A new documentary titled “AIDS Diva: The Legend of Connie Norman,” will pay tribute to the transgender leader in AIDS activism 25 years after her death.
Connie Norman was a local LA activist who worked tirelessly to make a difference for those diagnosed with HIV/AIDS and stigmatized for having the disease.
“AIDS Diva” was a title Norman, a transgender woman and ex-sex worker who overcame addiction and abuse to become a leader in ACT UP L.A. in the late 1980s, gave herself. It was a hint at the warm, humorous woman behind the forceful activist who got arrested, went on hunger strikes and carried a bullhorn like it was an extension of her hand.
Directed by Dante Alencastre who has documented the experiences of other transgender women, including youth activist Zoey Luna, TransLatin@ Coalition founder Bamby Salcedo and the trans community in Lima, Peru spoke about Norman saying,
“She had a life experience of oppression and also overcoming all those obstacles—living on the streets, addiction, sex work.” Alencastre continued, “When she came to ACT UP… she found a family, a family that looked up to her because she made sure she was schooling everybody… She was really a pioneer, supporting and making sure that her siblings and her children would be taken care of properly, as a proud trans woman living with HIV herself.”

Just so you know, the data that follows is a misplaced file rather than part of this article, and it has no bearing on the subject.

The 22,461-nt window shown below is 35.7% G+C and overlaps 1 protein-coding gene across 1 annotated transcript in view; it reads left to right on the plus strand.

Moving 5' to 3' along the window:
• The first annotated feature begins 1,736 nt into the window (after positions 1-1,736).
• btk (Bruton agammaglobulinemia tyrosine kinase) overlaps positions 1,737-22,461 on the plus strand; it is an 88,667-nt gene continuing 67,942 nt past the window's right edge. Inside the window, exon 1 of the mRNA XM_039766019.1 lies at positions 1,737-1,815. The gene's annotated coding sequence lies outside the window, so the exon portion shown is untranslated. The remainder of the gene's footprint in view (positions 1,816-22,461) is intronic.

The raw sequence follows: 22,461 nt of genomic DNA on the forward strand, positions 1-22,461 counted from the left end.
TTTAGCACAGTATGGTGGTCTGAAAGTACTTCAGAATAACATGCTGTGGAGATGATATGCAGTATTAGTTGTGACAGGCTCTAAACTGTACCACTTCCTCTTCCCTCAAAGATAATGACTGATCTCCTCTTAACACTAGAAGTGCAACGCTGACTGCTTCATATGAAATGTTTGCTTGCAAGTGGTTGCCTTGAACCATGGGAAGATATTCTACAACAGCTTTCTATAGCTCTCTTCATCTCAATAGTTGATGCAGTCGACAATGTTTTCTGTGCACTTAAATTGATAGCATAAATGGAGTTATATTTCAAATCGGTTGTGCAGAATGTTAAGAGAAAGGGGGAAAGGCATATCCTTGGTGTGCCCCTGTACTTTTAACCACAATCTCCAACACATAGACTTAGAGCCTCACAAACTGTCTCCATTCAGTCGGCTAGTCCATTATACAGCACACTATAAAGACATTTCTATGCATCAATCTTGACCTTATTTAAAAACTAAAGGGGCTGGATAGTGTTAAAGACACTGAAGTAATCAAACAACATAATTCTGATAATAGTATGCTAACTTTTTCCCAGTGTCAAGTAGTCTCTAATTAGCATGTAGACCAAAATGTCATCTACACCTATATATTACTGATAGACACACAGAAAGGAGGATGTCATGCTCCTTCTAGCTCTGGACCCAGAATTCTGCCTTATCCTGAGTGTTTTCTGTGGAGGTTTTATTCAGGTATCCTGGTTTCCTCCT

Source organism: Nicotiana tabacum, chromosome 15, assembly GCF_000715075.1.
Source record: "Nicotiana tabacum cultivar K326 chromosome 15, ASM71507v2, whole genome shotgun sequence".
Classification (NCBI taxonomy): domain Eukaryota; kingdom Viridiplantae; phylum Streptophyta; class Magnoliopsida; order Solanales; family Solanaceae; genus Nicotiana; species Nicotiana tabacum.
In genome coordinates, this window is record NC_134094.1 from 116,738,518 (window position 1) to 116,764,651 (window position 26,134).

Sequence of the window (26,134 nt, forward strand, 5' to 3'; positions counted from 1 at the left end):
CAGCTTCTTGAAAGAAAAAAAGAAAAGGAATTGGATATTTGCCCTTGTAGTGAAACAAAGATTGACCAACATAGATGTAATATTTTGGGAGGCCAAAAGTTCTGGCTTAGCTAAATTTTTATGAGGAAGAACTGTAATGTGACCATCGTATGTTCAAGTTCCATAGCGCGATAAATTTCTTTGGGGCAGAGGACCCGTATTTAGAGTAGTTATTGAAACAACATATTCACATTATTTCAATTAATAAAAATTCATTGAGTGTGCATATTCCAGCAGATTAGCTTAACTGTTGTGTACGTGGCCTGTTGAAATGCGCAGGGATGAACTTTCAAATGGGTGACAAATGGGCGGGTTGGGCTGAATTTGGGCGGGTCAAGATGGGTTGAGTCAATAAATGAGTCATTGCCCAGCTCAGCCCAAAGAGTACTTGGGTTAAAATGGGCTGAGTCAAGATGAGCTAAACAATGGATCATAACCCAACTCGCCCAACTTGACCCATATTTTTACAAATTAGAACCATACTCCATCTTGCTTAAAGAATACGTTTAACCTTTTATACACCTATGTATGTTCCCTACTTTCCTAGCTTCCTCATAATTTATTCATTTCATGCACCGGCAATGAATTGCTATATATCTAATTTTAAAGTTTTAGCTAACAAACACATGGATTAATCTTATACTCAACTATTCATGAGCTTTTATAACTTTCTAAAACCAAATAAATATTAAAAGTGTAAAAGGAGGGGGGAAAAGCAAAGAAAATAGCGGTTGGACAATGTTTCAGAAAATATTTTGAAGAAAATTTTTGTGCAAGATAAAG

Beginning in the late 1980s, Norman led protests to demand greater funding for HIV research and treatment, an uncompromising campaign that sometimes got her arrested at public protests and removed from meetings where local and state officials discussed—or avoided discussing—the urgent issue.
Norman became a particularly effective public speaker and debater who was not afraid to engage with conservative or anti-LGBT audiences.
“I think we need to get pissed off,” Norman says in an archival interview in the film. “And then once we really understand that that anger is justified, we’ll go out and find our own channels for it.”
Inspired to action in the face of apathy and denial, Norman raised her voice in protest both for her fellow HIV+ community members, and as an early, lively voice for trans rights. Through unforgettable footage of Norman, and interviews with her contemporaries, “AIDS Diva: The Legend of Connie Norman ”, cements her name as a true legend in LGBTQIA+ history.